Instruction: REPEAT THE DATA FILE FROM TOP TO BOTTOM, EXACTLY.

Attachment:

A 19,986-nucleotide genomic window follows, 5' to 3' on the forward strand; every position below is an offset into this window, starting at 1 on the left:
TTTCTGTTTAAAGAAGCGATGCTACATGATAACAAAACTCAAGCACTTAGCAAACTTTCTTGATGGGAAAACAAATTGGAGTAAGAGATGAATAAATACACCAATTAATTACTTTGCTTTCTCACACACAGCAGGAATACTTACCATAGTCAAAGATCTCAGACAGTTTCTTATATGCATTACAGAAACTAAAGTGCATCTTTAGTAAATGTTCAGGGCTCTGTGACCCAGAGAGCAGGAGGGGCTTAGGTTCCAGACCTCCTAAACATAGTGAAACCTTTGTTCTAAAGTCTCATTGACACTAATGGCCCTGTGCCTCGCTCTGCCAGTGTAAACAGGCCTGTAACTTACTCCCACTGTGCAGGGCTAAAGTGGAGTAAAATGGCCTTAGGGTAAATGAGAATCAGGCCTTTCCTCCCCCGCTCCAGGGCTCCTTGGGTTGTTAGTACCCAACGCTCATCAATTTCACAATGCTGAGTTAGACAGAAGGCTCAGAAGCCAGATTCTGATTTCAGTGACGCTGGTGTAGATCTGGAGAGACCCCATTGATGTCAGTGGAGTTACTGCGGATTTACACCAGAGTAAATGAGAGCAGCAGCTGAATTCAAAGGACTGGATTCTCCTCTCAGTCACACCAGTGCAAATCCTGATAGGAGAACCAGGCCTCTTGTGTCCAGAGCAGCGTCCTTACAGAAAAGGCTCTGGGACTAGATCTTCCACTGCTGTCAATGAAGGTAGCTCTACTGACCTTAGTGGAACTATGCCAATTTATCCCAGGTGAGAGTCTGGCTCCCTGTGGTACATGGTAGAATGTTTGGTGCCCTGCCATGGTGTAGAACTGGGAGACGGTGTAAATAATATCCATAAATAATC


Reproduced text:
A 19,986-nucleotide genomic window follows, 5' to 3' on the forward strand; every position below is an offset into this window, starting at 1 on the left:
TTTCTGTTTAAAGAAGCGATGCTACATGATAACAAAACTCAAGCACTTAGCAAACTTTCTTGATGGGAAAACAAATTGGAGTAAGAGATGAATAAATACACCAATTAATTACTTTGCTTTCTCACACACAGCAGGAATACTTACCATAGTCAAAGATCTCAGACAGTTTCTTATATGCATTACAGAAACTAAAGTGCATCTTTAGTAAATGTTCAGGGCTCTGTGACCCAGAGAGCAGGAGGGGCTTAGGTTCCAGACCTCCTAAACATAGTGAAACCTTTGTTCTAAAGTCTCATTGACACTAATGGCCCTGTGCCTCGCTCTGCCAGTGTAAACAGGCCTGTAACTTACTCCCACTGTGCAGGGCTAAAGTGGAGTAAAATGGCCTTAGGGTAAATGAGAATCAGGCCTTTCCTCCCCCGCTCCAGGGCTCCTTGGGTTGTTAGTACCCAACGCTCATCAATTTCACAATGCTGAGTTAGACAGAAGGCTCAGAAGCCAGATTCTGATTTCAGTGACGCTGGTGTAGATCTGGAGAGACCCCATTGATGTCAGTGGAGTTACTGCGGATTTACACCAGAGTAAATGAGAGCAGCAGCTGAATTCAAAGGACTGGATTCTCCTCTCAGTCACACCAGTGCAAATCCTGATAGGAGAACCAGGCCTCTTGTGTCCAGAGCAGCGTCCTTACAGAAAAGGCTCTGGGACTAGATCTTCCACTGCTGTCAATGAAGGTAGCTCTACTGACCTTAGTGGAACTATGCCAATTTATCCCAGGTGAGAGTCTGGCTCCCTGTGGTACATGGTAGAATGTTTGGTGCCCTGCCATGGTGTAGAACTGGGAGACGGTGTAAATAATATCCATAAATAATC